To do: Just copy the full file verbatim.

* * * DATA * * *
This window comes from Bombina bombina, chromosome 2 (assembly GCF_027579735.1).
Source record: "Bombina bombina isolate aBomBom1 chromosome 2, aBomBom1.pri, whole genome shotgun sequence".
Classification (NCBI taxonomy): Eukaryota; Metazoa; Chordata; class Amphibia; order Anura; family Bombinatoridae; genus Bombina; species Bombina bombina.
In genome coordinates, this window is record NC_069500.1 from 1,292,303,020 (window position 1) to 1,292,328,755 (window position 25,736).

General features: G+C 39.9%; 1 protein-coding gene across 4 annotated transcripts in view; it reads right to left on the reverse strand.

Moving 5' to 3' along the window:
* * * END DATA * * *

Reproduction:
This window comes from Bombina bombina, chromosome 2 (assembly GCF_027579735.1).
Source record: "Bombina bombina isolate aBomBom1 chromosome 2, aBomBom1.pri, whole genome shotgun sequence".
Classification (NCBI taxonomy): Eukaryota; Metazoa; Chordata; class Amphibia; order Anura; family Bombinatoridae; genus Bombina; species Bombina bombina.
In genome coordinates, this window is record NC_069500.1 from 1,292,303,020 (window position 1) to 1,292,328,755 (window position 25,736).

General features: G+C 39.9%; 1 protein-coding gene across 4 annotated transcripts in view; it reads right to left on the reverse strand.

Moving 5' to 3' along the window: